This past week, I opened what I like to call our “Low Risk Labor and Birth Suite”.
That’s a really froofed up way of saying that I rolled a hospital bed into one of the exam rooms in our clinic, put some pillows and pretty sheets on it, put up a curtain for privacy, moved some birth and emergency kits in there, and hung some emergency algorithms on the wall. . . Voila! I now have a one room birth center within the LiveBeyond Clinic.
Our former delivery room, also known as our Operating Room, I have now named the “high-risk delivery room”.
This week it was brought to my attention that some of the women in our Maternal Health program are hesitant to have their babies at any facility because they think that they are going to be forced to lay on their backs with their legs tied up in stirrups, as this is commonplace in many hospitals in Haiti.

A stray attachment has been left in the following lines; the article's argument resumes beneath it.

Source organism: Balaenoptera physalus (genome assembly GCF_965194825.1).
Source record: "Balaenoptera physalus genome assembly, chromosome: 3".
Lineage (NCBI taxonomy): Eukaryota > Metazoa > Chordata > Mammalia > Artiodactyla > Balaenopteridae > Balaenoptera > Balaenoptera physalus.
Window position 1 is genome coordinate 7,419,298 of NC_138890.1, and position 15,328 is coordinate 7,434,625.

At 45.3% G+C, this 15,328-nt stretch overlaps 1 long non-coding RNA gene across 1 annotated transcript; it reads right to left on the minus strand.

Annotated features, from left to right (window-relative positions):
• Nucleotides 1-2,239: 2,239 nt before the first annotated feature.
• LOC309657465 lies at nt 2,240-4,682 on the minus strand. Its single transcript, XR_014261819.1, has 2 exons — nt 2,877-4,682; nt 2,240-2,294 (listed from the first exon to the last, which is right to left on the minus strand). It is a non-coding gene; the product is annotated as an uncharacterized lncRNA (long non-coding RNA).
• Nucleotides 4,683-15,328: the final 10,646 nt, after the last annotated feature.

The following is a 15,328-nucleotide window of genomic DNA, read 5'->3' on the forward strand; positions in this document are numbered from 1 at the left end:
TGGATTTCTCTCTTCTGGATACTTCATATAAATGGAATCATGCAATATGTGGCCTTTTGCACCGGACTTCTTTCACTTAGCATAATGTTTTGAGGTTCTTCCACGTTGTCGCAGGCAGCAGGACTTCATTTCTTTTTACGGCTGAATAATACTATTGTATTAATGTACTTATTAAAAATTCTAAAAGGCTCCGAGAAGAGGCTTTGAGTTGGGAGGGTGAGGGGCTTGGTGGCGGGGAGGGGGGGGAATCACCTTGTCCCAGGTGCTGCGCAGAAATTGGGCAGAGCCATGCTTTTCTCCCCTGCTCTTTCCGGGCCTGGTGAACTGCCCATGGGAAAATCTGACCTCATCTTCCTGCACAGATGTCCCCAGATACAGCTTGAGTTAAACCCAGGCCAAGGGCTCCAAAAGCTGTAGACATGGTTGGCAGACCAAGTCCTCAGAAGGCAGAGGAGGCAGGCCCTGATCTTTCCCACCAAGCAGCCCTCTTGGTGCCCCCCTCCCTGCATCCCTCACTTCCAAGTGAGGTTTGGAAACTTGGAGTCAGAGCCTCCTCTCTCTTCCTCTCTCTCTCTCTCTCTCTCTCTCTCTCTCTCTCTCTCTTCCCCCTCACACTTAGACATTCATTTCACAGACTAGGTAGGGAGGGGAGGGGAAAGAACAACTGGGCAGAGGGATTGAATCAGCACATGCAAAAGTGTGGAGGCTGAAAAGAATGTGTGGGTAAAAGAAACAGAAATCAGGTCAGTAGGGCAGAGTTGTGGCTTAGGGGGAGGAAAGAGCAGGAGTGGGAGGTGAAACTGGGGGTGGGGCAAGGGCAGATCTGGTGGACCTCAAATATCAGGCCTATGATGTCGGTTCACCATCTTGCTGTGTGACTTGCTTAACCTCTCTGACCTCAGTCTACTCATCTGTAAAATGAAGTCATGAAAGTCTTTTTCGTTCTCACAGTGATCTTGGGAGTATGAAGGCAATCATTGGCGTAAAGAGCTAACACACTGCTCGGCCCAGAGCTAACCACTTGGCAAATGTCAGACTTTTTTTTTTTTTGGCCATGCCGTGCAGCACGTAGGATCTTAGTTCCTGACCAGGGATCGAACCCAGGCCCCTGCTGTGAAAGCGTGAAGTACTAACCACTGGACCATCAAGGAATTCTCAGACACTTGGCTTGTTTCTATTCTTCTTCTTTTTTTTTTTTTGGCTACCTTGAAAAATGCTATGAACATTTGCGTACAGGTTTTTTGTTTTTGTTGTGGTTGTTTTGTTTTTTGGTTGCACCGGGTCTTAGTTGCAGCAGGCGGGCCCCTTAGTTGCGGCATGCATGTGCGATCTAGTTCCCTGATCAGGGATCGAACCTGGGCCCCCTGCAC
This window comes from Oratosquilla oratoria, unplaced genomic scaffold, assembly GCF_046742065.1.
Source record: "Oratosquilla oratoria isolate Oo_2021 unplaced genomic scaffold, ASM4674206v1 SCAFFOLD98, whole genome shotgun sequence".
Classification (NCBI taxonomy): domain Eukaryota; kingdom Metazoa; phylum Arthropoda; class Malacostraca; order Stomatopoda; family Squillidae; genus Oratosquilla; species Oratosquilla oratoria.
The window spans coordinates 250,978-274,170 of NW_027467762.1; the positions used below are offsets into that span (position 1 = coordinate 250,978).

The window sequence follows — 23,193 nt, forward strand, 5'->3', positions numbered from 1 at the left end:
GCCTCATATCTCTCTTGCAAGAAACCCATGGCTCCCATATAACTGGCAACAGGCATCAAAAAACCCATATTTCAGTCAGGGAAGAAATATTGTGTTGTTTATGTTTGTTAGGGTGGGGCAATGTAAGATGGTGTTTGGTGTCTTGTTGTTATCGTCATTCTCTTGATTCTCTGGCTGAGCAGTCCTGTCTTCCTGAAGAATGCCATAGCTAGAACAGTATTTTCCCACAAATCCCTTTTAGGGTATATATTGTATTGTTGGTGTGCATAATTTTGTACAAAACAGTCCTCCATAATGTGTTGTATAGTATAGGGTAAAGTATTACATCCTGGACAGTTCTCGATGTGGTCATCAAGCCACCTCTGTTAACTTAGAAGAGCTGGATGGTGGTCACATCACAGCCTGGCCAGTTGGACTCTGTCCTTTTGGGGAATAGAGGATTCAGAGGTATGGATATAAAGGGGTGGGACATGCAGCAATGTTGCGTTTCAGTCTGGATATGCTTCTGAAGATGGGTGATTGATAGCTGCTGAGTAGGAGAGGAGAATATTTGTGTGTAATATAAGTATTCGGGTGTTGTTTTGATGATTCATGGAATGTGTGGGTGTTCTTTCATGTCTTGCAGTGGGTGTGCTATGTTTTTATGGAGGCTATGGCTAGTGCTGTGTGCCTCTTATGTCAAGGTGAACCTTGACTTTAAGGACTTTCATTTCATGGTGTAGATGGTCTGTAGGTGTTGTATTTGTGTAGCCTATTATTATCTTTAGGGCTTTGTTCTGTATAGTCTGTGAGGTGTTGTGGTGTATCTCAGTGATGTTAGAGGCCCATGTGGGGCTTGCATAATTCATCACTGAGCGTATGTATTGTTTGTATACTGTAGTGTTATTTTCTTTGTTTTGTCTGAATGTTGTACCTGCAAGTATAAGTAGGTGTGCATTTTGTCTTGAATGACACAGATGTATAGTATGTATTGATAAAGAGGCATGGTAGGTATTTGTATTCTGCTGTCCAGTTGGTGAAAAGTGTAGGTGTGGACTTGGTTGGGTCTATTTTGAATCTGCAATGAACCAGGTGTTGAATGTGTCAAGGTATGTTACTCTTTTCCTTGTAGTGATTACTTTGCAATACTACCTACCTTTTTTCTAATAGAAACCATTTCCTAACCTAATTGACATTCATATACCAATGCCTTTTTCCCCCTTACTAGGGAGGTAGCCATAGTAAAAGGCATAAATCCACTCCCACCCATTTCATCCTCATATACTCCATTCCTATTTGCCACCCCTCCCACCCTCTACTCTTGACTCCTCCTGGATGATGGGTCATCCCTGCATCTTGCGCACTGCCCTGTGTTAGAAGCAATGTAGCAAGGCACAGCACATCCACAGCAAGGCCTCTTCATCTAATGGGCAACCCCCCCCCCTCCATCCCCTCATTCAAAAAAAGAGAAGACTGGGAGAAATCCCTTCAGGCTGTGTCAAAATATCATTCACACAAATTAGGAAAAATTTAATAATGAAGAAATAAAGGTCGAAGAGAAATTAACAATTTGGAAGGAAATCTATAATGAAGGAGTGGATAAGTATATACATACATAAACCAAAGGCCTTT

“Delivery Table” in a Hospital
[This may not look too far from normal to some American women who are familiar with hospital birth. Most women who have unmedicated births are NOT comfortable lying on their back with their legs up in the air. If you didn’t have access to an epidural or any pain meds for that matter, you would probably prefer to have your baby in the comfort of your own home as well!]
I wanted the women to see the nouvo chanm pou ackouche so they would know it is comfortable and not restricting. When they saw it, they immediately exclaimed in unison.
- “Bel” (Beautiful)
- “Kabann konfotab” (Comfortable bed)
- “Non ti bourik” (No little donkey)
NO LITTLE DONKEY?!? What?!?
After much laughter and uproar, I was informed that “ti bourik” is what those awful delivery tables are called throughout Haiti. No one could tell me why. They were very surprised that my labor and birth room didn’t have a ti bourik!
“Non, non ti bourik la!”
(No, no little donkey here!), I said!
UPDATE: 22May- I already redecorated.